What follows is a selection from the collection of minerals given to and arranged for St. David’s School, Reigate, by John Ruskin, who prepared a full printed Catalogue of the Collection of Siliceous Minerals, dated 1883. The collection is still largely intact.
Stones were important to Ruskin’s view of architecture. Through analysing minerals he developed an appreciation of the profusion of nature as a model for design and as a fund of forms, while rocks – in their polychromy, their acceptance of age, and their bringing of independent characteristics into sympathetic combination – suggested the moral and aesthetic effects of a natural architecture. ‘It is seldom,’ he said, ‘that any mineral crystallises alone. Usually two or three, under quite different crystalline laws, form together. They do this absolutely without flaw or fault, when they are in fine temper… two or more minerals of different natures will agree, somehow, how much space each will want: agree which of them shall give way to the other at their junction; or in what measure each will accommodate it to the other’s shape!’
The texts shown here are the original display labels excerpted from Ruskin’s Catalogue.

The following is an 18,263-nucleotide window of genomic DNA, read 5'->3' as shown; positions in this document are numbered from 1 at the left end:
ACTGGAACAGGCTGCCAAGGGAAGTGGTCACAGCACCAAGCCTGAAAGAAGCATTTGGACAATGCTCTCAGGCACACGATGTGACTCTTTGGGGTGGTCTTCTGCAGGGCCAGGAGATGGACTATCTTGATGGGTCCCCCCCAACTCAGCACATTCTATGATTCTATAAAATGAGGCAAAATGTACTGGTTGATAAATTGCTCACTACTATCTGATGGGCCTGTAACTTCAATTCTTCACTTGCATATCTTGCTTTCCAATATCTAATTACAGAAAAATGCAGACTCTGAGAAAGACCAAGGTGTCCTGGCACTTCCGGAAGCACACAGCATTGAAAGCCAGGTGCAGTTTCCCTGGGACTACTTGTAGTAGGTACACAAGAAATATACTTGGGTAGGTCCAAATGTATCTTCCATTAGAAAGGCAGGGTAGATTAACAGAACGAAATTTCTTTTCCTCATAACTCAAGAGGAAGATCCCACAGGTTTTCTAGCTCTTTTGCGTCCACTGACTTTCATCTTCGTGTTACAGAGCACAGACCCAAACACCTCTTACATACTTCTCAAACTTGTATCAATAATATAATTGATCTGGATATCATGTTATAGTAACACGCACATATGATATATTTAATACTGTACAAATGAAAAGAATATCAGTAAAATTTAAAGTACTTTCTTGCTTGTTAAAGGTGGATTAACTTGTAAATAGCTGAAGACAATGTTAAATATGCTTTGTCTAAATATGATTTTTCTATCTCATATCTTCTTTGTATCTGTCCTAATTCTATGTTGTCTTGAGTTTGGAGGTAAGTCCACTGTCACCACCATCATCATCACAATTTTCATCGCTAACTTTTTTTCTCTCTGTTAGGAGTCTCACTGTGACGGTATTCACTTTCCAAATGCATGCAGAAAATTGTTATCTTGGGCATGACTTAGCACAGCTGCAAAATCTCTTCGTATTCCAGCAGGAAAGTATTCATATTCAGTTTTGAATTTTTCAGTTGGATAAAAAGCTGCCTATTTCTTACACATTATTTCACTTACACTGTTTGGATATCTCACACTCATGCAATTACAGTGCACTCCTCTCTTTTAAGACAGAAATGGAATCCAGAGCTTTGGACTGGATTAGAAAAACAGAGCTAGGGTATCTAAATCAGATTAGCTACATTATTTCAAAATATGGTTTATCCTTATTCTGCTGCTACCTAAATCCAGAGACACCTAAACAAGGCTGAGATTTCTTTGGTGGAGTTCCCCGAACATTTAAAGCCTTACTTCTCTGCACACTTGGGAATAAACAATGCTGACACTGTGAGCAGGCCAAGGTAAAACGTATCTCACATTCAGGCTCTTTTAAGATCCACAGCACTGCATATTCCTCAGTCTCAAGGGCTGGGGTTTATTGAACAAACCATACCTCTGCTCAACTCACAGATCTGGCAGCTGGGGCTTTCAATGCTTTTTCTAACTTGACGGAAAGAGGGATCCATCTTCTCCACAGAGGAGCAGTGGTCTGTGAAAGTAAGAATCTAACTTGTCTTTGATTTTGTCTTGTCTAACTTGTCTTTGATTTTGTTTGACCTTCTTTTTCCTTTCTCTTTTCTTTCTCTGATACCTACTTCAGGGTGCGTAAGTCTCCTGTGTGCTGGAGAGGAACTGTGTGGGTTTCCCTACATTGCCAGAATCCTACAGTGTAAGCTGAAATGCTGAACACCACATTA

The formation of stones is indeed a curious business. A stone can be seen a mountain in miniature; and the surface of any stone is more interesting, richer in colour, more splendid in form than any ordinary hill. Nature in this way finds in a piece of stone merely two feet in diameter the chance to express all of her majestic varieties of form, and shape, and colour, and ornament, and fracture that she needs to build her great mountains.
Nature also draws herself on a rock… using moss for a forest or crystal edges to show crags. Here I sought to draw nature in a rock. To draw landscapes truly one needs to see the surface and what lies beneath the surface. Here in this rather wonderful drawing, which has been much admired, I sought to draw the shape, the surface, and the soul of the rock.
From The Stones of John Ruskin as performed by Nicholas Olsberg from a script by Karen Eve Johnson.